The Olympic Games are over but the political games continue. It’s too bad the presidential race doesn’t have a strict set of rules like the 100 or 400 meter races on the track or in the pool: no cheating or other dishonesty, no tripping your opponent, etc.
There are rules against “doping” (in this analogy I’d equate that with taking illegal campaign contributions). But in every election cycle the campaign of one or more well-known politicians is discovered to have received a donation that is larger than allowed, is from the family of a fugitive or some other source that should have raised a red flag.
If media outlets were required to provide free air time to candidates when their opponent’s advertising contained a lie that could be proven, nasty ads would disappear. Of course, there would have to be a mechanism to rule on the truth or falsehood quickly, not the years similar fraud or defamation suits can take now.
The campaigns and PACs of both presidential candidates are guilty of using misleading ads in recent months. Since Nevada polls have the race in a statistical tie here, we are seeing the ads frequently.
Mitt Romney recently ran an ad, funded by the Republican National Committee, that accuses President Obama of eliminating the requirement that welfare recipients work or go to school under most circumstances. It is true that there is video from June 8, 1998 where Mr.Obama says he is “not a fan” of the 1996 Clinton welfare reform legislation. But the administration’s order from the Department of Health and Human Services (HHS) this July only specifies that states may have some leeway to craft their state’s welfare program for their needs. Of course, that does open the door for states to make changes or eliminate the work requirement, but the HHS order did not tell them to do so.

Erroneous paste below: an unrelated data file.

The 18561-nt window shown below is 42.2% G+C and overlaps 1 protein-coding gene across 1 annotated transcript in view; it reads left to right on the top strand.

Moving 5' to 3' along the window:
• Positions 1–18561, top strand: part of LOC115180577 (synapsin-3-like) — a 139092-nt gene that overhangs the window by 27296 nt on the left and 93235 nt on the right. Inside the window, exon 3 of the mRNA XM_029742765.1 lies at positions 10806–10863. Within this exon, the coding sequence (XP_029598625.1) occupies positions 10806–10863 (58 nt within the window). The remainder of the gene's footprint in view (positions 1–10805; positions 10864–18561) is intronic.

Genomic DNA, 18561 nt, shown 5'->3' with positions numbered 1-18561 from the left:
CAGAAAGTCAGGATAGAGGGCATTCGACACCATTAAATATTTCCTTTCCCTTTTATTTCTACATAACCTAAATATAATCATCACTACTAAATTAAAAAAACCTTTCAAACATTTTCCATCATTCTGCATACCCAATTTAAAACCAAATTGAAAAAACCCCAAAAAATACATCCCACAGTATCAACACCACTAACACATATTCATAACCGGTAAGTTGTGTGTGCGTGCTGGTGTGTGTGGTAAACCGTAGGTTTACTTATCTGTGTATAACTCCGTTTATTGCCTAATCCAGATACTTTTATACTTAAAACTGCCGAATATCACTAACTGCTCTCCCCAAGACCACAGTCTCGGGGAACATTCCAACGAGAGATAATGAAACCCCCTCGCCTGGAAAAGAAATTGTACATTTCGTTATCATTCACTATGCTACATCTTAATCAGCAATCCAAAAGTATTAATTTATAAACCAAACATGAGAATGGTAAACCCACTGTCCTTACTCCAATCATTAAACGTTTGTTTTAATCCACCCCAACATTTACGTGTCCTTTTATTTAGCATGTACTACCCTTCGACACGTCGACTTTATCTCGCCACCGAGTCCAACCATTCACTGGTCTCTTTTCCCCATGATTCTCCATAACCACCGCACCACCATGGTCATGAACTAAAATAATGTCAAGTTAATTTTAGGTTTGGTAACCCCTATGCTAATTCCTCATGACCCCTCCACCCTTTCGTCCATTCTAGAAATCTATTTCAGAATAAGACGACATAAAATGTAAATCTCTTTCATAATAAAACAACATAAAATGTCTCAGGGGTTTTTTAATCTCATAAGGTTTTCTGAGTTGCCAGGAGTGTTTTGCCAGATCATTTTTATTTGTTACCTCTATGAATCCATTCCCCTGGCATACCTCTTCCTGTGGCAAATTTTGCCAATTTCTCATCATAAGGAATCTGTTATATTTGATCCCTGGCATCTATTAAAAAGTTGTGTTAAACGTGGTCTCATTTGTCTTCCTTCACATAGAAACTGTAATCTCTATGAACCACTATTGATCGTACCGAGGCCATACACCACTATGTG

A large number of analysts and news outlets have brought out the details of this, so it is disappointing to see the Romney campaign running a second ad reiterating the same claims from the first ad.
If the 2012 election were an athletic race, the anti-Romney advertisement from the Priorities USA PAC would be called for a foul. Besides containing misleading statements and several Democrats lying in the ad’s defense, it was in very poor taste.
The ad features Joe Soptic, who worked for a company which was ultimately shut down by Bain Capital, the venture capital company founded by Romney. Soptic states that he lost his health insurance along with his job and his wife became ill, but did not go to the doctor because she lacked insurance and died 22 days after being diagnosed with cancer. Those were the only facts given and in that order. The accusation is clear: his wife died because Bain closed his company and the family had no insurance – and it is all Mitt Romney’s fault.
When people began to complain about the ad, Stephanie Cutter, Obama Campaign Deputy Manager, went on several news shows and said she knew nothing about Mr. Soptic’s story. That was proven to be a lie when an audio tape was uncovered with a May 14, 2012 conference call where Soptic told his story. Ms. Cutter was a participant, being referred to by name by Soptic.